Change. Even as I’m typing this, I keep asking myself, “Really? Am I really thankful for change?” And the answer, even though it may be through gritted teeth, is a resounding YES. Change is inevitable, and boy was this year marked with change for me. In the span of a week, I transferred universities, changed majors, and moved states. I’m not going to lie. It was hard, and sometimes still is. However, today I can say I am thankful for change because it opens new doors and brings about opportunities I would’ve never come across if I stayed in the same place forever. Whether it is willingly or reluctantly, we all experience change. We can’t avoid it, but what we can do is decide how we respond to it. I’ll be the first to admit, I don’t always respond well to change; however, I do know that a change in circumstances isn’t necessarily the end. In fact, it almost always proves itself to be a new beginning in disguise.

My challenge to you today is to find at least one challenge to be thankful for. It’s easy (and necessary) to rejoice about the great moments, but let’s not overlook the role that trials and obstacles play in shaping and impacting our lives. Feel free to share below; I’d love to hear how you are thankful for your challenges!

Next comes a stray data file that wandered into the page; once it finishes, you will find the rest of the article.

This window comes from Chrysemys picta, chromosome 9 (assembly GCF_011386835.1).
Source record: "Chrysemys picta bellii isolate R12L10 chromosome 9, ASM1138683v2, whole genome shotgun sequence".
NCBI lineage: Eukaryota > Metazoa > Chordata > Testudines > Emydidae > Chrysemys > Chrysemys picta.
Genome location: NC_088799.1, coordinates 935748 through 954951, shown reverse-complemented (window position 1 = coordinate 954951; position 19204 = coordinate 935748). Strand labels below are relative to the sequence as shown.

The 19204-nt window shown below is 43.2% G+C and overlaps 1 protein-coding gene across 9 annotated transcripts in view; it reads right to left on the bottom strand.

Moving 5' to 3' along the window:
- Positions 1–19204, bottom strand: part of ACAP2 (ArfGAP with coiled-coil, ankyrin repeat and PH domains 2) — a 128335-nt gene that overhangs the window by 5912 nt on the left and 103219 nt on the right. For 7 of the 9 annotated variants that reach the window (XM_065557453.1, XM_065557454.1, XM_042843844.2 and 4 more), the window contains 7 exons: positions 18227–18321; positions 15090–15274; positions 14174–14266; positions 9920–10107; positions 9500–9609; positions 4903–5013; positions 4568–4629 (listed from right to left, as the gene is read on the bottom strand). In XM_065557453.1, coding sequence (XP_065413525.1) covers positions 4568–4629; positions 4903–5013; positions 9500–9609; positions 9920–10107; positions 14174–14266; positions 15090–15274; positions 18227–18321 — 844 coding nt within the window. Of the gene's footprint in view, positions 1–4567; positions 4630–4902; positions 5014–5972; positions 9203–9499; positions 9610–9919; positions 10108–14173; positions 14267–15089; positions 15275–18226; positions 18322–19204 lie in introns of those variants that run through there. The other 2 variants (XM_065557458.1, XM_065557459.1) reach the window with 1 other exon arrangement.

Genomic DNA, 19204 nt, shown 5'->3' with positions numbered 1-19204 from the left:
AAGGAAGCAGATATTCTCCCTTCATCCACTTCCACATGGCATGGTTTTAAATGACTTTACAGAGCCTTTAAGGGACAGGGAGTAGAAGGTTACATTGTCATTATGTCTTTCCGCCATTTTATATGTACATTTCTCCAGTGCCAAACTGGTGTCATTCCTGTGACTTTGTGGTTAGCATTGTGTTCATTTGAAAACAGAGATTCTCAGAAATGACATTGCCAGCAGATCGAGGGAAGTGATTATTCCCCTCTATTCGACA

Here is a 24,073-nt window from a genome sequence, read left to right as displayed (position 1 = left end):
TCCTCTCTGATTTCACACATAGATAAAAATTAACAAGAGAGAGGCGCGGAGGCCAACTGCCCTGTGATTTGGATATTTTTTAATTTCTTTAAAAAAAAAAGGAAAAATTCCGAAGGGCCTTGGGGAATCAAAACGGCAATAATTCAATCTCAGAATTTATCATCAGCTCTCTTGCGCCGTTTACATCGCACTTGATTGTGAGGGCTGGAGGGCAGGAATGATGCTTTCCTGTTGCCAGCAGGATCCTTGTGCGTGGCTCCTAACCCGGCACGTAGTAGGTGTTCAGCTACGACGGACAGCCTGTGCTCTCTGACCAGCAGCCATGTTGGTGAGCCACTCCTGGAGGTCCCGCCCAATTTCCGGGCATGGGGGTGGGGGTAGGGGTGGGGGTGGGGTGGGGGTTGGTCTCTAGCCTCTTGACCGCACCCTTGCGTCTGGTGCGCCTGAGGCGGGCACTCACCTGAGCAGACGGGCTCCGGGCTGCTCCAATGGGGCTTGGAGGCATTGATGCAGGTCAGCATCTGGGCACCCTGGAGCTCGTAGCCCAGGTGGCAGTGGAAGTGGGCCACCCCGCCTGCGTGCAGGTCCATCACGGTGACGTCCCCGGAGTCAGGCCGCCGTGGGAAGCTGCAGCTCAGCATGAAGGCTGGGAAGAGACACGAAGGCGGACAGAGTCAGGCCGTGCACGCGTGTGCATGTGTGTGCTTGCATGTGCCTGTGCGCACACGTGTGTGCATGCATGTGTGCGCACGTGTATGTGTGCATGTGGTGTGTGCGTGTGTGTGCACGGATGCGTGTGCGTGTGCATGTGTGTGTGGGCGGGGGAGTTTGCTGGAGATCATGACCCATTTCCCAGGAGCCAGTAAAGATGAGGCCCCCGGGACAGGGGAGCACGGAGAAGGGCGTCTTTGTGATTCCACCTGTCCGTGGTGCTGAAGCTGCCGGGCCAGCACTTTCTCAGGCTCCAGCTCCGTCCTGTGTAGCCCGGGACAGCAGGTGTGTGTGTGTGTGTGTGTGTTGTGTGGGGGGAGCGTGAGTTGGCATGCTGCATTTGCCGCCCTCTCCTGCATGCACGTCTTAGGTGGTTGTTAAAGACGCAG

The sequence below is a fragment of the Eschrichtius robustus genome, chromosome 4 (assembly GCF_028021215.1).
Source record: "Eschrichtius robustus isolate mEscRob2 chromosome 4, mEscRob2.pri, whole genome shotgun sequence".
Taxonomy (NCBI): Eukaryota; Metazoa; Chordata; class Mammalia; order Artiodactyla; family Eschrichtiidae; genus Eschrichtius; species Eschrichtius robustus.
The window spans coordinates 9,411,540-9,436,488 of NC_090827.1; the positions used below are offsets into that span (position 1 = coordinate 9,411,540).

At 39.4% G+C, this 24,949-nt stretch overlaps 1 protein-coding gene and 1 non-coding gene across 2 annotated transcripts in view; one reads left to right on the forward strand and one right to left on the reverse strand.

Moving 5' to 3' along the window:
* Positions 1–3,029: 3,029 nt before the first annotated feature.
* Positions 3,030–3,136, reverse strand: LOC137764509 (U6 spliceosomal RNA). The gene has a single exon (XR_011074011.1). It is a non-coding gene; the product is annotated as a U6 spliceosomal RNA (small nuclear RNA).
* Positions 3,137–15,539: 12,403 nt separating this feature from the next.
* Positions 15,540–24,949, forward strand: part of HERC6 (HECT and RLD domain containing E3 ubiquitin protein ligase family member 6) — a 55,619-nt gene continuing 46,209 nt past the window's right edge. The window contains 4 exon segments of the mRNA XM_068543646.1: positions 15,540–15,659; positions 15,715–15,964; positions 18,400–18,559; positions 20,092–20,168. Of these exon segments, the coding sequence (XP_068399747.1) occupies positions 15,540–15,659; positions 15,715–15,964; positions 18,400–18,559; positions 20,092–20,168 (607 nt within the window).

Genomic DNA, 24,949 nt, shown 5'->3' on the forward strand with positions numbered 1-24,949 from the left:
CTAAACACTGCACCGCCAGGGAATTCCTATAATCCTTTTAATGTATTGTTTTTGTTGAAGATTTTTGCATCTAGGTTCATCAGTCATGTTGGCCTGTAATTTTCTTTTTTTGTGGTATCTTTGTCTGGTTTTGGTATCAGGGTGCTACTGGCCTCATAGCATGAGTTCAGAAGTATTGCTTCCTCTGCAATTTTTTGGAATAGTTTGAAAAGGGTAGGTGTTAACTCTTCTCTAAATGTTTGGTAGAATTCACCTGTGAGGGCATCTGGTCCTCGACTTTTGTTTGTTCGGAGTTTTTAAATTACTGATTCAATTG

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It Takes a Village to… Run a Paper

While the beginning of this semester was filled with unexpected changes, there was one major change that I had all summer to prepare for — no longer being editor-in-chief of my university’s newspaper. Now, when I say that I “prepared for” leaving this position, I really mean I had a lot of time to reflect over my experience.

Little did I know that when I joined The Collegian, I would not only gain journalistic experience, but I would also learn many life lessons along the way. And to keep it exciting and interesting, a majority of these lessons came out of the most peculiar sources, from rotten pumpkins to secret menus and everything in between.